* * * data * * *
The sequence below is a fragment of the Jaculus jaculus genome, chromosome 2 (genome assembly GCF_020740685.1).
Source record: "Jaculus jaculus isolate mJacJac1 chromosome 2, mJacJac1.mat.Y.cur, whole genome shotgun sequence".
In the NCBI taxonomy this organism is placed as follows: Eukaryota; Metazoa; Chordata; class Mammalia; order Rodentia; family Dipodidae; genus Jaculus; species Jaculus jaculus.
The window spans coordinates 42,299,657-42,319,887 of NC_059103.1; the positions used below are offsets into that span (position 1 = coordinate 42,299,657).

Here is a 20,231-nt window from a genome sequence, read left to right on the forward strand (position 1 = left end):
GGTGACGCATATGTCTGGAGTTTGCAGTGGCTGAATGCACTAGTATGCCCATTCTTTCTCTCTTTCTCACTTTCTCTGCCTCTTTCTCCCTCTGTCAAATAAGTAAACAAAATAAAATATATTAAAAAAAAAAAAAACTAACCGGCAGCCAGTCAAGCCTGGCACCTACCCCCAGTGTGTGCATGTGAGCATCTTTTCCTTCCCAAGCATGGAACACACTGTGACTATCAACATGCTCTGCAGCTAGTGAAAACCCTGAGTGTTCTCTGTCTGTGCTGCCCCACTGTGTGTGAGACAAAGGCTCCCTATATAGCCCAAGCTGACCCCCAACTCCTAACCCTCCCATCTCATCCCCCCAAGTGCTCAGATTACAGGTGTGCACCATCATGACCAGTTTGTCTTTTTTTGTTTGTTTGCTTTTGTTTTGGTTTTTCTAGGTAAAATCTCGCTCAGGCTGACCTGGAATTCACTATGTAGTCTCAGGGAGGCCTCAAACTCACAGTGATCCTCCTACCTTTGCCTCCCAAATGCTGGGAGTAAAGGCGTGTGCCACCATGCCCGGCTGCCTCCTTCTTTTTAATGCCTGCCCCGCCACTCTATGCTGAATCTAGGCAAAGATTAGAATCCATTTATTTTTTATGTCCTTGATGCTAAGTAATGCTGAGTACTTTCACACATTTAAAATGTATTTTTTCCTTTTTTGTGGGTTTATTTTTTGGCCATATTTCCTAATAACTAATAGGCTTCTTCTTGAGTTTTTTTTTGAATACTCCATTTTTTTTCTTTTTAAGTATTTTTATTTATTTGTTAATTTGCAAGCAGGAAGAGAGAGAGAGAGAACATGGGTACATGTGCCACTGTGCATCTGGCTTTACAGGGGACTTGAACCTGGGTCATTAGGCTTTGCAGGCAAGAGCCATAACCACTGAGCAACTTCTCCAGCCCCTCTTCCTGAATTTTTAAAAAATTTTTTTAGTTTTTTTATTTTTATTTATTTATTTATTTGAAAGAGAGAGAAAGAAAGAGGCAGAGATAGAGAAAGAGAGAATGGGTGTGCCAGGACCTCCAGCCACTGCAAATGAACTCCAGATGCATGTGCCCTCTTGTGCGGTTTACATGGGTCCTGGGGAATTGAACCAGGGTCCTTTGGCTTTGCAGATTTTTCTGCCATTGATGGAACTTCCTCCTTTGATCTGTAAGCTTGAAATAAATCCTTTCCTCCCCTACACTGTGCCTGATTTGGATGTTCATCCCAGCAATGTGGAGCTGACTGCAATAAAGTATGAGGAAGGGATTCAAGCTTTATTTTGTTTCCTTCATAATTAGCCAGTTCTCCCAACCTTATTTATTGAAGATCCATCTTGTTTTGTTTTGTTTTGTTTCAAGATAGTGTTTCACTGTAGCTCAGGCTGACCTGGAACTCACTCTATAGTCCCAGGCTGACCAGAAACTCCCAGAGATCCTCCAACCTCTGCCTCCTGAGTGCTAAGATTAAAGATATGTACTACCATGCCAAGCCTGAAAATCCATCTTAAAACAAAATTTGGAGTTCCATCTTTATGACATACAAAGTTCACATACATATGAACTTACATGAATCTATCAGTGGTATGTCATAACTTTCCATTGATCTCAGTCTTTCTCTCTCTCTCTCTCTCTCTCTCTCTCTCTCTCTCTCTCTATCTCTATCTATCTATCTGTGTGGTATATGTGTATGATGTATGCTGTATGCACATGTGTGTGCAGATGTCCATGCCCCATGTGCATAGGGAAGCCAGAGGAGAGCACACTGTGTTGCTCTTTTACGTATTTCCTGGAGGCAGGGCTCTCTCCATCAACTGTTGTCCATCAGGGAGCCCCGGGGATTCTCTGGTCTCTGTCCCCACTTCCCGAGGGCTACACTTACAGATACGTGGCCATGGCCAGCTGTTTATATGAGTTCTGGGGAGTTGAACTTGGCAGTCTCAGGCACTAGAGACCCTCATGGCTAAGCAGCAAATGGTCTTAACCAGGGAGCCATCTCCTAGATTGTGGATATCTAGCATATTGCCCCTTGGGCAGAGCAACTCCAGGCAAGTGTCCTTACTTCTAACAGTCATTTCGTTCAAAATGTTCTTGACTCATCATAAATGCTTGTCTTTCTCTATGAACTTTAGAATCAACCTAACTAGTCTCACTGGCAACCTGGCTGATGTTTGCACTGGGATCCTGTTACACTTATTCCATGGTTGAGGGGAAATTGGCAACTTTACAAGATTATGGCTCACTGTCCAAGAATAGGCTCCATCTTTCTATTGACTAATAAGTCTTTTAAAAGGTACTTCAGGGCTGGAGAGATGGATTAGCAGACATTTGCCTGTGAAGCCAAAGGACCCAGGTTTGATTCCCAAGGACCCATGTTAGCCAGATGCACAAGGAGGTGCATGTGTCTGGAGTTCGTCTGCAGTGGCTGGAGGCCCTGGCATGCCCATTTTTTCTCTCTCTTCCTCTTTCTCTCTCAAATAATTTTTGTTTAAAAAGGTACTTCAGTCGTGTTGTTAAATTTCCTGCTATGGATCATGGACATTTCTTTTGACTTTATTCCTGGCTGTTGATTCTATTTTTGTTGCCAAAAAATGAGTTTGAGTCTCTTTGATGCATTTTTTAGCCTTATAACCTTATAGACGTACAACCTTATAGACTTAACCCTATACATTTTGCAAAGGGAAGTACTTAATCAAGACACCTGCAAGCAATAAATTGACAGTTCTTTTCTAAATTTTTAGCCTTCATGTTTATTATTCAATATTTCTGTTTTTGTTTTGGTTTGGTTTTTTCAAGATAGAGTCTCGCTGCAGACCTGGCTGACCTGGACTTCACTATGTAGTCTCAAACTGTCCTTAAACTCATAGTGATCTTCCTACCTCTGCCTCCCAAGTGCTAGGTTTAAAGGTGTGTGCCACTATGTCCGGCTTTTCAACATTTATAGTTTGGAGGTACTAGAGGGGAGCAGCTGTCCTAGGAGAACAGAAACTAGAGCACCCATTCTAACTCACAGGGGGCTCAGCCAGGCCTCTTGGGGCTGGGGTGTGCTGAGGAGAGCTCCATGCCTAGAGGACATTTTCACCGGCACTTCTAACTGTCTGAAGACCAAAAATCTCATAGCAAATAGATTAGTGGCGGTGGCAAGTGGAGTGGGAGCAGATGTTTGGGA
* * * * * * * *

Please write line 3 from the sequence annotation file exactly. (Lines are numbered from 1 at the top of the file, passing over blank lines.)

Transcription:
In the NCBI taxonomy this organism is placed as follows: Eukaryota; Metazoa; Chordata; class Mammalia; order Rodentia; family Dipodidae; genus Jaculus; species Jaculus jaculus.